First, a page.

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Handling a Choking Horse
All animals can choke, including horses. When it happens, it should be considered a medical emergency. A horse chokes when its esophagus is obstructed, rather than the trachea, or windpipe. Although horses are still able to breathe in this situation, it is important to contact a veterinarian right away.
"When horses choke, it is because something has gotten stuck in their esophagus," said Debra Sellon, DVM, PhD, Dipl. ACVIM, a professor of Equine Medicine at Washington State University. "Usually it is something that they tried to eat, such as pellets, hay, corn cobs, apples, or pears. It is actually pretty common, and one of the most common conditions that veterinarians are called out to look at."
"When it happens, don't wait to see if the horse gets better on its own," Sellon said. "Most choking horses that are caught early and treated appropriately will come out fine. If they are not treated and the obstruction remains, life-threatening problems can occur, such as severe pneumonia, and ruptures, tears, and holes in their esophagus."
Choking horses display symptoms immediately. Many extend their head and neck straight forward, retch, and gag. Others stand still, not eating or drinking, with saliva and undigested food coming out their mouth or nose.
"Often the horse will look like it is in quite severe distress," Sellon said. "Material usually comes out their mouth and nose. If the material goes down their trachea and lungs, that will set them up for a case of pneumonia."
If a horse is found in this condition, an owner should immediately remove all food and water to make sure the horse doesn't try to ingest more and make the problem worse. It might also help to encourage the horse to stand with its head down so it doesn't aspirate material into the lungs while waiting for a veterinarian.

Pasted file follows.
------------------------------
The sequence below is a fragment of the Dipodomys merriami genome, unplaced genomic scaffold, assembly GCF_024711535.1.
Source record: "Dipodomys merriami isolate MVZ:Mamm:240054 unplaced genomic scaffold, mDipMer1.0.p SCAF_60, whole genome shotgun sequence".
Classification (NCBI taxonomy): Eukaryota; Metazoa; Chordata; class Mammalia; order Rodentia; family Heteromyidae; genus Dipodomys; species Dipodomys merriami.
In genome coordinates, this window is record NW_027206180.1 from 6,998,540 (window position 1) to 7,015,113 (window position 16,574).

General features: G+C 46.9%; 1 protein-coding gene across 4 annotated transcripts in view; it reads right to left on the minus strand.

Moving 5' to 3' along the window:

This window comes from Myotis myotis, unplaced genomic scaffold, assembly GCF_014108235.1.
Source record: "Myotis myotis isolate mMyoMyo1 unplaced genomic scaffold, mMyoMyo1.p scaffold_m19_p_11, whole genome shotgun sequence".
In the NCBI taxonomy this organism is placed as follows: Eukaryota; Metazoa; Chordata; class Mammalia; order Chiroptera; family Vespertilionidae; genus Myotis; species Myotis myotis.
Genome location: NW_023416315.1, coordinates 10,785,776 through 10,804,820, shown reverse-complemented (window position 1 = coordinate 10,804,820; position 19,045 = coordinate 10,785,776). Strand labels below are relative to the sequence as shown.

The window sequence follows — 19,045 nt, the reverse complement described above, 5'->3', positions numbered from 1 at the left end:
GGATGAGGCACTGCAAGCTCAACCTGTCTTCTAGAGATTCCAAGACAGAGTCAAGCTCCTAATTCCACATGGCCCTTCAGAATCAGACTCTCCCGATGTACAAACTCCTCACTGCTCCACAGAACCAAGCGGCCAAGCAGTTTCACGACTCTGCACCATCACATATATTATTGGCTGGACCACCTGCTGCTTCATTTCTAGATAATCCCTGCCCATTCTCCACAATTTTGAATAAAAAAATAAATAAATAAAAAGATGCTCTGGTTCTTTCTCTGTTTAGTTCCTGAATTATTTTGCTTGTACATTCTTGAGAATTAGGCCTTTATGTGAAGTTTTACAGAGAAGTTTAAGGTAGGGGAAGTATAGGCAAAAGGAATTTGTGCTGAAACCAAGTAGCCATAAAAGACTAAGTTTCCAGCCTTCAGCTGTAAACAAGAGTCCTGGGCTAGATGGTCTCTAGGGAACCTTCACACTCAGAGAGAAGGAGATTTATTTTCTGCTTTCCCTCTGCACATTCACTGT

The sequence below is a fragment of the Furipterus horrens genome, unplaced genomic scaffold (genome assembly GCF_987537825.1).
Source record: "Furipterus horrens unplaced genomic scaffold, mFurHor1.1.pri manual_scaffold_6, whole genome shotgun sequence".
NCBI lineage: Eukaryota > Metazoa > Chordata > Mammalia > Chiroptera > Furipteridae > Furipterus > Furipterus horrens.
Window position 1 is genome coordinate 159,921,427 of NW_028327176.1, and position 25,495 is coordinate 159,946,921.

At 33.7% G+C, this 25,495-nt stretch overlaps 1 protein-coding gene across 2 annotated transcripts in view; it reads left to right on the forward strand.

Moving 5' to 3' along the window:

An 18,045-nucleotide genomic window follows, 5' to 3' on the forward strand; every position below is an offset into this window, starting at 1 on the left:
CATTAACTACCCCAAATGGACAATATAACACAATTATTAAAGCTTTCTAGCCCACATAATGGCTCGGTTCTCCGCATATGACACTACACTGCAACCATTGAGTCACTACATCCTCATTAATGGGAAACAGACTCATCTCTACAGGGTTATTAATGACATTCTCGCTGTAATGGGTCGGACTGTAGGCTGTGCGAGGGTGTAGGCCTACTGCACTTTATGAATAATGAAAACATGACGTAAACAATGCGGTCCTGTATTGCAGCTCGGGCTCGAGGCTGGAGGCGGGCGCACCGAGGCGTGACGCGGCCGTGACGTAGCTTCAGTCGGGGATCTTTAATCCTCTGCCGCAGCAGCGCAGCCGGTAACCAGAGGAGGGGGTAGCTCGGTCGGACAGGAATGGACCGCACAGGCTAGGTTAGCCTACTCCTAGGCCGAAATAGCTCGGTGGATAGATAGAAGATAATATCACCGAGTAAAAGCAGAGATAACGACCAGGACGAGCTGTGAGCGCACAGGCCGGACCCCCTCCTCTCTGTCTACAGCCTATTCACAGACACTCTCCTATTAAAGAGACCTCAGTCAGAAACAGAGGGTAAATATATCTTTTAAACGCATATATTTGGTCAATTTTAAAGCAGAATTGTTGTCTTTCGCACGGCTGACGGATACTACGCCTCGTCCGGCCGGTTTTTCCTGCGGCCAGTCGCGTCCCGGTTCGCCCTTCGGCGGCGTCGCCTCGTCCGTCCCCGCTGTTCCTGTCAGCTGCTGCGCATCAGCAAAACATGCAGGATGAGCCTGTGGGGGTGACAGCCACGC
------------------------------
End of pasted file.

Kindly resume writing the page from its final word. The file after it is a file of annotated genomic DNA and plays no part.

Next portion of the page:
When the veterinarian arrives, he or she can sedate the horse to relax the esophagus enough to allow the obstruction to pass on its own. Many times, this will take care of the problem. Depending on the situation, a veterinarian may also pass a stomach tube down the horse's throat to find the obstruction and lavage it with water to help it break up and pass.
"If the choke has been there for a couple of days, the horse may be dehydrated and the blockage might have caused ulcerations and erosion of the esophagus," Sellon said. "This can set the horse up to choke again over the next several days after the initial episode."
To avoid reoccurrence, start a recovered horse on feed slowly. Anti-inflammatory drugs can also help horses with an inflamed esophagus, along with feeding easy-to-swallow foods, such as pellets or beet pulp soaked in water.
"Choking can happen to any horse at any time, but it may be more prevalent in older horses that can't chew their food as well," Sellon said. "Some horses also choke repeatedly. If this happens, have the horse examined to see what is causing them to do it. Some may have dental problems, like sharp points or missing or painful teeth. Others are greedy eaters, and it may be best to change the way they are fed, such as feeding them alone or putting large rocks in their feed pan to slow them down."
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Horses can also be checked for tumors in the esophagus or scarring from previous episodes of choking if they are repeat offenders. Regular dental exams, especially for senior horses, can also help with prevention.
For more information about choking or, for horse owners in the area, in case of an emergency, contact the Sapulpa Equine Hospital at 918 224-6867.
Reprinted from the WSU College of Veterinary Medicine Equine News Spring 2008 issue.